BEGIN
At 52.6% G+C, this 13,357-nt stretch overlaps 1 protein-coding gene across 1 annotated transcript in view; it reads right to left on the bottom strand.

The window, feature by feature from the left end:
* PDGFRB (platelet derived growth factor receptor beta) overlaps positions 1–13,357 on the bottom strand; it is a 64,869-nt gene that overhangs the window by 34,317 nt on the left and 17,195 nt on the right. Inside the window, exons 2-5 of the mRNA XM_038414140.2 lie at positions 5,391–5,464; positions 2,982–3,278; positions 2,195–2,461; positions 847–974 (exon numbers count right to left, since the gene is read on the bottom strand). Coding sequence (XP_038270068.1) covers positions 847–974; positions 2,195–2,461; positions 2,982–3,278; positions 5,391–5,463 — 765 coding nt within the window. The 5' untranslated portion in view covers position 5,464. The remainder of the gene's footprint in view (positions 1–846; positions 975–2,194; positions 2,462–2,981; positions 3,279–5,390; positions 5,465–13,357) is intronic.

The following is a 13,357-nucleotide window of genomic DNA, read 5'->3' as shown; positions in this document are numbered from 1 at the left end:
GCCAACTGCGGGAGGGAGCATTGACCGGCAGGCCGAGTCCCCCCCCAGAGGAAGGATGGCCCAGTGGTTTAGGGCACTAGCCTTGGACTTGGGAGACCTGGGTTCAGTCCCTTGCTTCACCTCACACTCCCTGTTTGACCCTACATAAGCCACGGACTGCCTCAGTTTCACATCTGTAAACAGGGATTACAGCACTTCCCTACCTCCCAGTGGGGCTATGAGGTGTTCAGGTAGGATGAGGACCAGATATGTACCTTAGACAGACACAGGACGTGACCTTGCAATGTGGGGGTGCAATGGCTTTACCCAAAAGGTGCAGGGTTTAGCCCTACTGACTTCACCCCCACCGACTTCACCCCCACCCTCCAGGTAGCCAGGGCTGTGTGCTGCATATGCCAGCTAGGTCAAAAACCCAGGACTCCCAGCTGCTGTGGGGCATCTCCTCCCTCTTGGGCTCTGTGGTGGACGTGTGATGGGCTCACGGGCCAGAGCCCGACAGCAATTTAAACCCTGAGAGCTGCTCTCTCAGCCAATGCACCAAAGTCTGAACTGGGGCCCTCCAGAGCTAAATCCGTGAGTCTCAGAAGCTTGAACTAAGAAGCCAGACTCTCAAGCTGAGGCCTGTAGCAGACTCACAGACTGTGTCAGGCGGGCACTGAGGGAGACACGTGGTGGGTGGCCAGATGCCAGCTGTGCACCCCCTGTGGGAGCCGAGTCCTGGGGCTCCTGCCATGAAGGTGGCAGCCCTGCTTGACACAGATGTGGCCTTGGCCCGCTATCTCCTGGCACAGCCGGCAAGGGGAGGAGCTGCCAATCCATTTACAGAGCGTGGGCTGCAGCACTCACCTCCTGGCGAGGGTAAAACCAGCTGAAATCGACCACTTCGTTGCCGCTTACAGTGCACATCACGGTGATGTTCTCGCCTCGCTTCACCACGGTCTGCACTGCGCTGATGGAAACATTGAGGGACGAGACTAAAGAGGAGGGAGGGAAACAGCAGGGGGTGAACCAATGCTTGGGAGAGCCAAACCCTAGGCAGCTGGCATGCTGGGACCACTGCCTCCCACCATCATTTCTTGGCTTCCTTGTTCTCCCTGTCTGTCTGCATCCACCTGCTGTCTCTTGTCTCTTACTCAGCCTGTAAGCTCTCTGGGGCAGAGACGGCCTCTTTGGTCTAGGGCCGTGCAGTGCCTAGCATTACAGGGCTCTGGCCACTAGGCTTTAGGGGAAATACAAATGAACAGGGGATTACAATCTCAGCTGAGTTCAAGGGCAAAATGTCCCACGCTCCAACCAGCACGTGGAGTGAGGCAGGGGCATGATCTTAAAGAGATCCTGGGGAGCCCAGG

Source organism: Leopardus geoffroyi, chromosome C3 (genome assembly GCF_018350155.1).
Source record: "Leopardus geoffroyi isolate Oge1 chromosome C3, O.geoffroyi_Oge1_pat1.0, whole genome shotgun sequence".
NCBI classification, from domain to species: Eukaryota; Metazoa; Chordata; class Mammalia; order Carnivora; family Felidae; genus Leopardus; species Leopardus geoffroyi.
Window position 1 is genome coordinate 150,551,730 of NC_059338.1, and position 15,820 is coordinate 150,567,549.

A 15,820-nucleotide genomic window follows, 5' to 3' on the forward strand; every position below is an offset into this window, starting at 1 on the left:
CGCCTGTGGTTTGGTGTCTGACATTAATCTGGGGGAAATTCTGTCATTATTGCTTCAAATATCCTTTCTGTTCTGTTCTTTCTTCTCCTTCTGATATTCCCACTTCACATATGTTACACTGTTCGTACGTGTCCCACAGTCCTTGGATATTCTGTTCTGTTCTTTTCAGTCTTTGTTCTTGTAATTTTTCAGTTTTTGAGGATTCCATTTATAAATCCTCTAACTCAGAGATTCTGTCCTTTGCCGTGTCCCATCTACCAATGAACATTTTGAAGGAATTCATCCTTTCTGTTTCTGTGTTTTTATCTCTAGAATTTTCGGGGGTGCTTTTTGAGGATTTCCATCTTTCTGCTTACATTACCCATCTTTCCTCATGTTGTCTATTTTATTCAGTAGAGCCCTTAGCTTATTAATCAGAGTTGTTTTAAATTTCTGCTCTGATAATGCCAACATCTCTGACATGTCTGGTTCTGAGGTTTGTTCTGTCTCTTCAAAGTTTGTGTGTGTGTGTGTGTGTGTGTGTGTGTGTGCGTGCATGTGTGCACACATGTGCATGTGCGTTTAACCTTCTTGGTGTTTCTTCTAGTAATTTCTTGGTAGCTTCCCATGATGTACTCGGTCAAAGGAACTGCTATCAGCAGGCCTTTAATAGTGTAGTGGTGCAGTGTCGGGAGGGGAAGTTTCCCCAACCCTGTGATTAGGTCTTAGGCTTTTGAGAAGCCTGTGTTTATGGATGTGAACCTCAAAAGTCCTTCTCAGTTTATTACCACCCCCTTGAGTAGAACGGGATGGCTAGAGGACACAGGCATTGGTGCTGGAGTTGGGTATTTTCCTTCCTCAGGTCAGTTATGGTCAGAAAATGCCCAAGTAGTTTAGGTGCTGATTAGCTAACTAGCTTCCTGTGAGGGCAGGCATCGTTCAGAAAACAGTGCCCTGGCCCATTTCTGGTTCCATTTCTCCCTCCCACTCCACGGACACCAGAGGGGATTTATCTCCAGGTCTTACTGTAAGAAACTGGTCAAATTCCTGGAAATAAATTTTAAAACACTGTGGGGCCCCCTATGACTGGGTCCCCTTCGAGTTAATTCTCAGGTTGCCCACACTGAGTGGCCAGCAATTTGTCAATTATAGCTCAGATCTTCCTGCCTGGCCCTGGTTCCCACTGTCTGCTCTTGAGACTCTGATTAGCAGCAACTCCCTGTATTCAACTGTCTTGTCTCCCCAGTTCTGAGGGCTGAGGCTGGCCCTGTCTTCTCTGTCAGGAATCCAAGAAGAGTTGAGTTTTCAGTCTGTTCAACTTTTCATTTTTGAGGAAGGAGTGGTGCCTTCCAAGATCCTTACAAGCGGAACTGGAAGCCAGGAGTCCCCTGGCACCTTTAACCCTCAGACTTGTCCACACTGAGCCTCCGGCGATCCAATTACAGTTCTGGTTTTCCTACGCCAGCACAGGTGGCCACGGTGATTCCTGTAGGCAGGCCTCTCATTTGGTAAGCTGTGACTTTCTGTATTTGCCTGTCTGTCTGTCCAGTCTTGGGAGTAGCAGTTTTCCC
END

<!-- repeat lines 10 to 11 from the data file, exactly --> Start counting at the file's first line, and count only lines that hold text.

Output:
A 15,820-nucleotide genomic window follows, 5' to 3' on the forward strand; every position below is an offset into this window, starting at 1 on the left:
CGCCTGTGGTTTGGTGTCTGACATTAATCTGGGGGAAATTCTGTCATTATTGCTTCAAATATCCTTTCTGTTCTGTTCTTTCTTCTCCTTCTGATATTCCCACTTCACATATGTTACACTGTTCGTACGTGTCCCACAGTCCTTGGATATTCTGTTCTGTTCTTTTCAGTCTTTGTTCTTGTAATTTTTCAGTTTTTGAGGATTCCATTTATAAATCCTCTAACTCAGAGATTCTGTCCTTTGCCGTGTCCCATCTACCAATGAACATTTTGAAGGAATTCATCCTTTCTGTTTCTGTGTTTTTATCTCTAGAATTTTCGGGGGTGCTTTTTGAGGATTTCCATCTTTCTGCTTACATTACCCATCTTTCCTCATGTTGTCTATTTTATTCAGTAGAGCCCTTAGCTTATTAATCAGAGTTGTTTTAAATTTCTGCTCTGATAATGCCAACATCTCTGACATGTCTGGTTCTGAGGTTTGTTCTGTCTCTTCAAAGTTTGTGTGTGTGTGTGTGTGTGTGTGTGTGTGTGCGTGCATGTGTGCACACATGTGCATGTGCGTTTAACCTTCTTGGTGTTTCTTCTAGTAATTTCTTGGTAGCTTCCCATGATGTACTCGGTCAAAGGAACTGCTATCAGCAGGCCTTTAATAGTGTAGTGGTGCAGTGTCGGGAGGGGAAGTTTCCCCAACCCTGTGATTAGGTCTTAGGCTTTTGAGAAGCCTGTGTTTATGGATGTGAACCTCAAAAGTCCTTCTCAGTTTATTACCACCCCCTTGAGTAGAACGGGATGGCTAGAGGACACAGGCATTGGTGCTGGAGTTGGGTATTTTCCTTCCTCAGGTCAGTTATGGTCAGAAAATGCCCAAGTAGTTTAGGTGCTGATTAGCTAACTAGCTTCCTGTGAGGGCAGGCATCGTTCAGAAAACAGTGCCCTGGCCCATTTCTGGTTCCATTTCTCCCTCCCACTCCACGGACACCAGAGGGGATTTATCTCCAGGTCTTACTGTAAGAAACTGGTCAAATTCCTGGAAATAAATTTTAAAACACTGTGGGGCCCCCTATGACTGGGTCCCCTTCGAGTTAATTCTCAGGTTGCCCACACTGAGTGGCCAGCAATTTGTCAATTATAGCTCAGATCTTCCTGCCTGGCCCTGGTTCCCACTGTCTGCTCTTGAGACTCTGATTAGCAGCAACTCCCTGTATTCAACTGTCTTGTCTCCCCAGTTCTGAGGGCTGAGGCTGGCCCTGTCTTCTCTGTCAGGAATCCAAGAAGAGTTGAGTTTTCAGTCTGTTCAACTTTTCATTTTTGAGGAAGGAGTGGTGCCTTCCAAGATCCTTACAAGCGGAACTGGAAGCCAGGAGTCCCCTGGCACCTTTAACCCTCAGACTTGTCCACACTGAGCCTCCGGCGATCCAATTACAGTTCTGGTTTTCCTACGCCAGCACAGGTGGCCACGGTGATTCCTGTAGGCAGGCCTCTCATTTGGTAAGCTGTGACTTTCTGTATTTGCCTGTCTGTCTGTCCAGTCTTGGGAGTAGCAGTTTTCCC